Many years ago, I worked at a marina in my home town. The boss and owner of the marina was a gruff fellow who was known to be a difficult person to work with. I happened to like the guy because you always knew what he was thinking — you always got an earful if your interpretation of what he was looking for didn’t match his. You get the picture.
One spring day, the boss’ son and I were repairing docks: installing new Styrofoam floatation, new boards and so forth. Well, we apparently weren’t working fast enough because the boss came down with arms waving and expletives flying. “You guys work like my Aunt Tilly. Why aren’t you further along?”
With the courage of a young man who had nothing to lose, I looked at him with an expression of earnest helpfulness and said, “It’s because of my hammer.”
The boss cocked his head and said, “What do you mean it’s because of your hammer?”
“Well,” I said. “You know I’m left-handed, and all you have are right-handed hammers.” You could see the red color beginning to rise from his neckline along the bulging veins on its way to his forehead, until he realized I was making a joke.
The real reason we were not as fast as the boss wanted us to be was that the only tractor the marina owned was being used with a brush hog to mow the fields where boats were going to be dry-stored. This was a decision the boss had made. Not having the tractor meant we didn’t have the lifting capability to work dock sections as fast as the boss wanted. We did the best we could with the tools we had. We got done what we could.
The point is that we didn’t have the support, in the form of coordination or tools, we needed to do the job to the boss’ expectations. How often do your teams have everything they need to get their work done to your expectations?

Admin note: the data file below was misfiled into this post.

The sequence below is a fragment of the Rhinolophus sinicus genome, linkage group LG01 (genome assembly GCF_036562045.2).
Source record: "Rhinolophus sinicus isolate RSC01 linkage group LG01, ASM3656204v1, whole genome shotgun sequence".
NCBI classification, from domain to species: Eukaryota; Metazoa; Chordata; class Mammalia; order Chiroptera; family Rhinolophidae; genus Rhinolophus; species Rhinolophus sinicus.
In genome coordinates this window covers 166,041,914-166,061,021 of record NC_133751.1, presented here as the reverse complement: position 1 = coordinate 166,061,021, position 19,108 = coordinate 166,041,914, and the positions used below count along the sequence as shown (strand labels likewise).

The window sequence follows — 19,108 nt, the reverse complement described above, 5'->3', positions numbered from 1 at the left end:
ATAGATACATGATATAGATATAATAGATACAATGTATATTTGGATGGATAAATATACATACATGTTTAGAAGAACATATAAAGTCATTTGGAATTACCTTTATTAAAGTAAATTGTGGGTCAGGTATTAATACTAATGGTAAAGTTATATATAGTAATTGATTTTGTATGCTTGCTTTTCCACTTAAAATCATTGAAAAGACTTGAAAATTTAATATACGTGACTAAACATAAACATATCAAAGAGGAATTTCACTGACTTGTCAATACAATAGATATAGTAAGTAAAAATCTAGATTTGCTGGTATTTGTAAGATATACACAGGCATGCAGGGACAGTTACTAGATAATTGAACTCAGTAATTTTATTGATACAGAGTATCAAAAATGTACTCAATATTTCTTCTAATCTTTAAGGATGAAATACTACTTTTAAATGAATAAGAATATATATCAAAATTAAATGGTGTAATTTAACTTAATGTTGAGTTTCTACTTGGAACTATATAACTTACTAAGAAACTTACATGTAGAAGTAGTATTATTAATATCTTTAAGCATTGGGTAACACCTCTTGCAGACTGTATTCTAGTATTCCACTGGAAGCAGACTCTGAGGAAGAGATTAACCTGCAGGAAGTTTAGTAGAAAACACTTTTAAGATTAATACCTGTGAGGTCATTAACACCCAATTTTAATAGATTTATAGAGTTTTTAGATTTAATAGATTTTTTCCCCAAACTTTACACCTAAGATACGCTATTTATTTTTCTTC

Think about how different functions are coordinated in your organization. Do your operations and maintenance groups work well together? Is there a culture of coordination and teamwork? Is work identified, planned and scheduled to maximize operational performance and minimize wasted time and effort? In most organizations, this is the most significant improvement that can be made, often on the order of 20% to 30% labor efficiency improvement.
How about tools people need to do their jobs effectively? Are there enough computer resources for people to receive work instructions and to enter machinery history and other actions taken on work orders? Are technical manuals and drawings readily accessible to workers? Do you have calibrated torque wrenches and laser equipment for precision alignment of rotating equipment? How about good troubleshooting tools such as infrared imaging cameras, airborne ultrasound units, pipe inspection cameras needed to check for defects in operating equipment non-intrusively? Have you funded and provided training to ensure your folks know how to use these tools and can effectively use them?
Sometimes organizations have tons of special tools and equipment purchased at great expense, but the advocate or sponsor of the tools moves on and the program collapses. Likewise, sometimes craftsmen make unreasonable requests for tools that have more capability than what’s needed. For instance, a mid-level infrared camera at $25,000 does pretty much whatever is needed at an average plant; but the purchase request asks for the $60,000 camera. The high-end camera is above the organization’s capability and will likely be obsolete before that capability is attained.
The effectiveness of support an organization provides to its workforce is an indication of the real expectations the organization has for its performance. The problem with short-changing support is that the performance level that is achieved is most often disappointing.
Take a look at how your organization supports the objectives that have been laid out in its performance guidance and policies. Are your expectations reasonable, and are you providing the support needed for them to carry out your directives.
My marina boss recognized that his son and I were constrained by the lack of coordination and tools. On my last day of work for that fellow, I presented him with a T-shirt that read, “Aunt Tilly Fan Club.” He cracked a smile, and we remain friends to this day.
Tom Moriarty, P.E., CMRP, is president of Alidade MER. Contact him at firstname.lastname@example.org and (321) 773-3356.